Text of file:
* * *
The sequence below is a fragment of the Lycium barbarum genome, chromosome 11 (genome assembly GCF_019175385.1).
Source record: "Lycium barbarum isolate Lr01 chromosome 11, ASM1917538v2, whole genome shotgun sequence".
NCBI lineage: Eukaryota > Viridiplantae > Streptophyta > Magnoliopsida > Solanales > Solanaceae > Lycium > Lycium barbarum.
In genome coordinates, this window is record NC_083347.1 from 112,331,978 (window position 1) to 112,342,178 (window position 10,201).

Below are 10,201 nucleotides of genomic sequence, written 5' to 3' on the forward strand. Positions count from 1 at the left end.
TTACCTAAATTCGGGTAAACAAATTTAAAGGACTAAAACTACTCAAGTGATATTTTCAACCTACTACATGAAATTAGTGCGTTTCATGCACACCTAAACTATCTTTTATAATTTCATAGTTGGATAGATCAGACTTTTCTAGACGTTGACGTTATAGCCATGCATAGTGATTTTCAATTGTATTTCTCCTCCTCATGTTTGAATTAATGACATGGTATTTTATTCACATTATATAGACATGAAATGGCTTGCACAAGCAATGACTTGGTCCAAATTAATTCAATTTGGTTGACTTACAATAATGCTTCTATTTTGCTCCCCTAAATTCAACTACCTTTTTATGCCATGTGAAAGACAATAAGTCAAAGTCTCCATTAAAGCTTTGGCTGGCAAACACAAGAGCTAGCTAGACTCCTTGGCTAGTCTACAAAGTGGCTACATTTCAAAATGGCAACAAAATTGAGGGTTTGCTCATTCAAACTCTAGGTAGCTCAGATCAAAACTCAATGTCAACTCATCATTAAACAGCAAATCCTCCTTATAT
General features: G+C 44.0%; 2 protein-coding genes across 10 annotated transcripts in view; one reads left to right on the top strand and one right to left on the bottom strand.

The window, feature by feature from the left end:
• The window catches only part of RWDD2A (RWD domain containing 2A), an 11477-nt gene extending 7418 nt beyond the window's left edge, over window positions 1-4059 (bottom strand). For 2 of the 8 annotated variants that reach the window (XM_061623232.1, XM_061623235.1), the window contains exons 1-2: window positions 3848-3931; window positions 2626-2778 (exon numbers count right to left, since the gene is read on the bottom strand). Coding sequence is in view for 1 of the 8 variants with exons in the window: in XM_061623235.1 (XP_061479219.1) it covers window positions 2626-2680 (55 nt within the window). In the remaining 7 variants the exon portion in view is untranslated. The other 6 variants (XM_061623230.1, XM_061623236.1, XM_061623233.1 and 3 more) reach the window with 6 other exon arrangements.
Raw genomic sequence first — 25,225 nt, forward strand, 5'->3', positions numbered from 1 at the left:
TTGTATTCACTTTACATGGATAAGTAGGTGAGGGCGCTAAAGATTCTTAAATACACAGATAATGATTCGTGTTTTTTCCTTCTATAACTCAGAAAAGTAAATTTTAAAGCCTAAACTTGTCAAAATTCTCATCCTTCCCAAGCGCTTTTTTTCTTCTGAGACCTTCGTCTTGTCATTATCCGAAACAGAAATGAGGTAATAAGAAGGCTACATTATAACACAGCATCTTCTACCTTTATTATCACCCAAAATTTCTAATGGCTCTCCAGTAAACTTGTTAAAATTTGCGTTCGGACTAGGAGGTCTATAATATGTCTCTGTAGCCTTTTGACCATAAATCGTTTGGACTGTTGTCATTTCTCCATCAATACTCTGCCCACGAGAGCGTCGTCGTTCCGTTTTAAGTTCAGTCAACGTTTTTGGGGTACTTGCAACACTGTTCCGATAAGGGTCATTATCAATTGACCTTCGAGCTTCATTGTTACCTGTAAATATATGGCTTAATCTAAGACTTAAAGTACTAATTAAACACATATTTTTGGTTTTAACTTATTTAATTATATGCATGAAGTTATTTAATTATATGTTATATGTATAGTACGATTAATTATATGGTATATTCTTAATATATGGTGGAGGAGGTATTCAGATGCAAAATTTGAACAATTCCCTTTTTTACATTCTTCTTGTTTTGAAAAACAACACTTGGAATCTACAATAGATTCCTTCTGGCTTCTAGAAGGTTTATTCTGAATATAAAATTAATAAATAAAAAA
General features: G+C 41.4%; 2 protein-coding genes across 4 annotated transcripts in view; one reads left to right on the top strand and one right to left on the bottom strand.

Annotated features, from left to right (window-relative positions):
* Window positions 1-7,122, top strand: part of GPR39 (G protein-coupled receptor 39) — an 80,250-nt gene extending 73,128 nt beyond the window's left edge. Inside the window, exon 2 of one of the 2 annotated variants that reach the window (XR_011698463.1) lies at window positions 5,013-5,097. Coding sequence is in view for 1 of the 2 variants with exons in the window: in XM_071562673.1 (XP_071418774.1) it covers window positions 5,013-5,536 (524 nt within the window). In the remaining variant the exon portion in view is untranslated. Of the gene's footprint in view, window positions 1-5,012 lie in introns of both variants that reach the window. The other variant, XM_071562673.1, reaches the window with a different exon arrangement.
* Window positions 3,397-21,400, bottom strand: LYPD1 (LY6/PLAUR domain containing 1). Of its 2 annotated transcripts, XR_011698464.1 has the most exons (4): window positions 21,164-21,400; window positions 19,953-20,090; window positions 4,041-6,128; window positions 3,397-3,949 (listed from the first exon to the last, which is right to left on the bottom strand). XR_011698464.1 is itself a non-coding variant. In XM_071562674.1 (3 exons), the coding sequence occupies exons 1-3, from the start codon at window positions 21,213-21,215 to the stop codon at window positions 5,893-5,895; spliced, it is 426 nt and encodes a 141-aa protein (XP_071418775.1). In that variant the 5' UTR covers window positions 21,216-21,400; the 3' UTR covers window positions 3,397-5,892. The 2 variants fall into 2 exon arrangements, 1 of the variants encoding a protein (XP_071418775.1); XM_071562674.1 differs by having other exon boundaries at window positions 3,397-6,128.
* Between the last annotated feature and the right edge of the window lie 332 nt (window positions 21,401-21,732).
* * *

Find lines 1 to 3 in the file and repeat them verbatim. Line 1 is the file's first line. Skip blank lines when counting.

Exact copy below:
The sequence below is a fragment of the Lycium barbarum genome, chromosome 11 (genome assembly GCF_019175385.1).
Source record: "Lycium barbarum isolate Lr01 chromosome 11, ASM1917538v2, whole genome shotgun sequence".
NCBI lineage: Eukaryota > Viridiplantae > Streptophyta > Magnoliopsida > Solanales > Solanaceae > Lycium > Lycium barbarum.